Snack food is always a good measure of a culture, after all it is not too hard to imagine an anthropology dissertation about American life based on what’s available in the chips and dips isle of the local Stop and Shop? So if you are headed to Israel or just want to get a taste for Israeli culture, I recommend some easy exploring of the world of Israeli snack foods - many of which can be found in the US and Canada and most of which are available via the Internet. Israel, for many years culinarily isolated from the snack foods of the west, developed its own quirky versions of munchies. Sunflower, pumpkin seeds and watermelon seeds are very popular as are sesame crusted pretzel known as bagelach or little bagels. Potato chips on the other hand are not an Israeli strong suit not taking off until the early 1990s when Israeli food producer Elite contracted with Pepsico to produce Ruffles potato chips.
One of the most unique and classically Israeli snack foods is Bamba. Made by Osem one of Israel's oldest foodstuffs manufacturers, bamba crunches like a cheese puff but is fully peanut in its flavor. According to the company website, when this snack was introduced in 1963 it was sprayed with cheese, but the following year, presumably because of less than stellar sales, Osem changed direction and found a hit with a peanut puff.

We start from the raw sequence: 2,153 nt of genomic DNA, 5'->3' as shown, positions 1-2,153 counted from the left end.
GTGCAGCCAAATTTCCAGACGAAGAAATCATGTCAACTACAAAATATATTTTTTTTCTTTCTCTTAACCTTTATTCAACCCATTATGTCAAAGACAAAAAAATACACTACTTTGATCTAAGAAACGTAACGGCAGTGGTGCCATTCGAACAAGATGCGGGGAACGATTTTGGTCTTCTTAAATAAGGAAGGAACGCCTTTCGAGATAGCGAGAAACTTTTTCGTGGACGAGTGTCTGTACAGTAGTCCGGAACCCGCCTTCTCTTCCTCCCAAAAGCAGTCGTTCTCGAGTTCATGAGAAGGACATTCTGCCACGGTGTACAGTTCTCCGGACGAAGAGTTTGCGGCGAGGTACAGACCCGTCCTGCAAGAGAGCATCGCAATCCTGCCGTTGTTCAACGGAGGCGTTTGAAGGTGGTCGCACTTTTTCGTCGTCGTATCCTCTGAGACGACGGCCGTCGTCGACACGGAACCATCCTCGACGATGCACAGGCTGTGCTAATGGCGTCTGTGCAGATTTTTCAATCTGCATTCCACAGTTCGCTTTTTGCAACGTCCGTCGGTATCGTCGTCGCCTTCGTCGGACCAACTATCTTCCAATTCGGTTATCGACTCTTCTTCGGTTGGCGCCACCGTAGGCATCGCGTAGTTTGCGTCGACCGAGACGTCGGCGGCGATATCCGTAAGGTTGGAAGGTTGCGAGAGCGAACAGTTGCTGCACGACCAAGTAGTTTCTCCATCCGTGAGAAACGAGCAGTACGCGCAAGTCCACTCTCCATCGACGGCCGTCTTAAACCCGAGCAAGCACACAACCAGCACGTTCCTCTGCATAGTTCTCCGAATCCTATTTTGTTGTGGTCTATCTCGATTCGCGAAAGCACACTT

Despite the fact that the peanut butter sandwich is almost completely unknown in
On the other hand it could just be the heavy marketing. In 1992, Osem introduced the Bamba Baby who along with his signature song permeates the airways and visual space of childhood culture. Bamba Baby may be found on balls, games, crayons and so on.
Me, I don't much care for the taste of Bamba or maybe it is just that Baby Bamba with his eerily large head just creeps me out?
photo credits: overseas.huji.ac.il, chulon.com, osem.co.il